Scientists are working with the company behind the popular British fruit drink Ribena to boost the vitamin C content of blackcurrants in a move that would be a major benefit to consumers and farmers. Researchers have tracked the production and storage of vitamin C in blackcurrant bushes and are now studying the factors that determine the levels of the nutrient in the fruit. Working out how to boost the vitamin C content of blackcurrants would help to promote consumption of the vital nutrient and also improve juice quality.
The scientists, based at the Scottish Crop Research Institute (SCRI) and East Malling Research in Kent, UK, have used tracers to identify where and when vitamin C is produced in blackcurrant bushes and how it moves throughout the plant. Using different strains of blackcurrant plant the team can compare and analyse how the vitamin accumulates in the blackcurrant fruit as well as the limiting factors.
To date the research has discovered that starch that accumulates after the berries have been harvested plays a key role in determining vitamin C production the following year. The scientists are now adjusting carbohydrate levels across the entire plant to alter starch deposits to explore how this affects vitamin levels and fruit quality.
Dr Robert Hancock, the research leader at SCRI, said: "Understanding how and when vitamin C is produced and accumulates in the blackcurrant plants has clear benefits for the consumer. We can grow crops that produce juice that will have higher levels of vitamin C and a better taste. Vitamin C is vital to tissue growth and repair and gives a big boost to the immune system but because it dissolves in water the body cannot store it.
"We need to eat vitamin C rich food every day but people just do not get enough. Blackcurrants contain more vitamin C than oranges so boosting that even further can only be a good thing. Blackcurrant production has soared in the UK in the last few years as demand has rocketed across Europe. If we can help to improve the crop we can give UK farmers a better, sustainable product to sell that will ensure they have a competitive edge."
The project has another two years to run and there are still some key questions to be explored. Dr Hancock explained: "We have explored whether vitamin production takes place in the leaves or the blackcurrant fruit and answered important questions about why levels drop off as fruit ripens, just when we are about to eat it. Now we want to develop the techniques and knowledge we need to accelerate the breeding of super blackcurrant bushes."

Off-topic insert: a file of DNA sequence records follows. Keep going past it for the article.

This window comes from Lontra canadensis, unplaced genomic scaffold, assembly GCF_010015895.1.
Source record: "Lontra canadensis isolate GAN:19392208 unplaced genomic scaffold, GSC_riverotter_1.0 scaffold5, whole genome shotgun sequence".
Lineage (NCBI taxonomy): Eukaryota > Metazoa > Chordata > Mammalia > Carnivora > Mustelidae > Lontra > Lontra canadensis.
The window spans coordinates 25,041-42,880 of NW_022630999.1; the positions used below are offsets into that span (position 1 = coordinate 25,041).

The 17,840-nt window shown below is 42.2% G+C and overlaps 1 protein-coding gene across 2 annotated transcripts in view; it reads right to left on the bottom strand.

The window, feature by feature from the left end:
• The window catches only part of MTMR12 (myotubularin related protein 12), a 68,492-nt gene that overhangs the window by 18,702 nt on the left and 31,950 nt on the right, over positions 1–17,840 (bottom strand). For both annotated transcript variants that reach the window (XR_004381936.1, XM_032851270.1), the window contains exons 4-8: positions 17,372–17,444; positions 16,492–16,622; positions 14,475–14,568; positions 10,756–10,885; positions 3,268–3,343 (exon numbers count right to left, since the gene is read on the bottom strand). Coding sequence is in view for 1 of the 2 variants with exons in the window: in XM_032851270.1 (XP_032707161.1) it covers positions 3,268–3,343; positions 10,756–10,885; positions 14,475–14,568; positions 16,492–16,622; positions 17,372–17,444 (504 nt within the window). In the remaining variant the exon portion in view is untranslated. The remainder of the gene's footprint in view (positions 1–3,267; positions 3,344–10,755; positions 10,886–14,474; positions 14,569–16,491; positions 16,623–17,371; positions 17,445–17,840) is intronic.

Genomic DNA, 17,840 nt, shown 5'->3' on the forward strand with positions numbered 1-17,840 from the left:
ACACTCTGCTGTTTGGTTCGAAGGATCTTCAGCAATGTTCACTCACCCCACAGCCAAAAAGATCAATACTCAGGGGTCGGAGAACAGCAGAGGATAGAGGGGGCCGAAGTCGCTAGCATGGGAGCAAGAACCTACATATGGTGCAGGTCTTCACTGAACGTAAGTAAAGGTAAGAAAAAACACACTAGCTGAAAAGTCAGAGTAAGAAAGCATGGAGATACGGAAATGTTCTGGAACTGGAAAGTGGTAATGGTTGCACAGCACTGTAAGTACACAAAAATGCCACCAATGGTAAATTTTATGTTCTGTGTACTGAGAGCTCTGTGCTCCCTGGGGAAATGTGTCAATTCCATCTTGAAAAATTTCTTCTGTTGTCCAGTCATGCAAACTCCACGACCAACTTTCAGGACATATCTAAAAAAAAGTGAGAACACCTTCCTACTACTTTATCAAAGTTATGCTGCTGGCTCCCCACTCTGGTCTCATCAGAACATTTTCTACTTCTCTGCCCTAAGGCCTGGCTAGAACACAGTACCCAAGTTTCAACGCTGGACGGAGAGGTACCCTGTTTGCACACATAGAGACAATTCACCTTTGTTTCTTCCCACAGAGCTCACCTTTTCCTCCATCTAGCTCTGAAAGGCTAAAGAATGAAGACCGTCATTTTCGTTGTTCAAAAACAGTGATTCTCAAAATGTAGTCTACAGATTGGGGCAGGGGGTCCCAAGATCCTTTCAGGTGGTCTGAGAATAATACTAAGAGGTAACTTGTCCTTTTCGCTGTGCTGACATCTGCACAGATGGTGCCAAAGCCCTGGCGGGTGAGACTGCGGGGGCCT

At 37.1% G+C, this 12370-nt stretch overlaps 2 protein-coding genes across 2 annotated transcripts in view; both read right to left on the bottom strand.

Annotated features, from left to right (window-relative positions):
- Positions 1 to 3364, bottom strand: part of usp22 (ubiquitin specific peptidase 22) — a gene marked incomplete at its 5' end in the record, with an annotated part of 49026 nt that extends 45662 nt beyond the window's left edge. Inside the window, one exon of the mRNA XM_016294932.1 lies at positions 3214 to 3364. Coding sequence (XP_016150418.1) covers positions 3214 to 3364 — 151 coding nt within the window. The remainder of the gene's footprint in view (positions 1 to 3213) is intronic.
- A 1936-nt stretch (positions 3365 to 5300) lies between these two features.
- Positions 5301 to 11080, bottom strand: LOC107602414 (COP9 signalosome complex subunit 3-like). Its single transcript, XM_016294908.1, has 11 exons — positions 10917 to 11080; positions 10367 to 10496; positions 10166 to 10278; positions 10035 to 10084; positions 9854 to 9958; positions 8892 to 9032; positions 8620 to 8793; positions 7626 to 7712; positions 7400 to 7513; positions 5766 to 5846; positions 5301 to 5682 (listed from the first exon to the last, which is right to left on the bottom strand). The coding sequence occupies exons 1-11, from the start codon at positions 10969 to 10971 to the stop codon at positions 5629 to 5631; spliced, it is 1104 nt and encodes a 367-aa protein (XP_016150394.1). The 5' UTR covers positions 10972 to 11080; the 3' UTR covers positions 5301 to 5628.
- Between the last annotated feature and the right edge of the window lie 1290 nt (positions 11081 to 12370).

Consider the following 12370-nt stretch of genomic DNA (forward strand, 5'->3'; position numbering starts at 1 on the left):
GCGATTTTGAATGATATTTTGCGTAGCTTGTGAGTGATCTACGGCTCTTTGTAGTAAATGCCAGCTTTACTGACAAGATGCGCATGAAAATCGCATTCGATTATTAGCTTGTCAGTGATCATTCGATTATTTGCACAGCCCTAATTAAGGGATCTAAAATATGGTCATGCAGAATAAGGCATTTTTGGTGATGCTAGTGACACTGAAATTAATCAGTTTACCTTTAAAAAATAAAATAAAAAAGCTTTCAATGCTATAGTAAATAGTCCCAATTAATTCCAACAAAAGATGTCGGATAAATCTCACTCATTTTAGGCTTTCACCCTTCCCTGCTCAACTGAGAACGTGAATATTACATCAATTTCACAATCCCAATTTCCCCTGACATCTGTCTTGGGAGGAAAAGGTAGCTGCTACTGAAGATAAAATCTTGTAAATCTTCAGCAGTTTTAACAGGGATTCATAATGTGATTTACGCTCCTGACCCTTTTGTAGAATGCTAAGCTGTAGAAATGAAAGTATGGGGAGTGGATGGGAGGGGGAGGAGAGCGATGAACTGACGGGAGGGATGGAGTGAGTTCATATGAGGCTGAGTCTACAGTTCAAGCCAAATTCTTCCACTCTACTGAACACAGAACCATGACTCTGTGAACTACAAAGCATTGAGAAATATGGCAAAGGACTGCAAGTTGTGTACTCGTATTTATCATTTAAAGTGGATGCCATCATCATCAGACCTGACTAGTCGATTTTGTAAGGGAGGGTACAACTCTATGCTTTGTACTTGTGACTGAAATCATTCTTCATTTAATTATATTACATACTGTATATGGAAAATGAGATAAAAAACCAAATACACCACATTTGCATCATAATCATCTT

The team have received £1.2M in funding through the Horticulture LINK programme. This has contributions from the Biotechnology and Biological Sciences Research Council (BBSRC), GlaxoSmithKline, the Horticulture Development Council and the Scottish Executive Environment and Rural Affairs Department (SEERAD).
Professor Nigel Brown, Director of Science and Technology at BBSRC, the UK's main public funder of research in the life sciences, commented: "BBSRC is a strong supporter of this type of research where basic plant science can help to improve the dietary and health benefits of popular foodstuffs. This is an example of how collaboration between different research groups with public and commercial research funding can produce real benefits for consumers, producers and the UK food industry."
The above post is reprinted from materials provided by Biotechnology And Biological Sciences Research Council. Note: Content may be edited for style and length.
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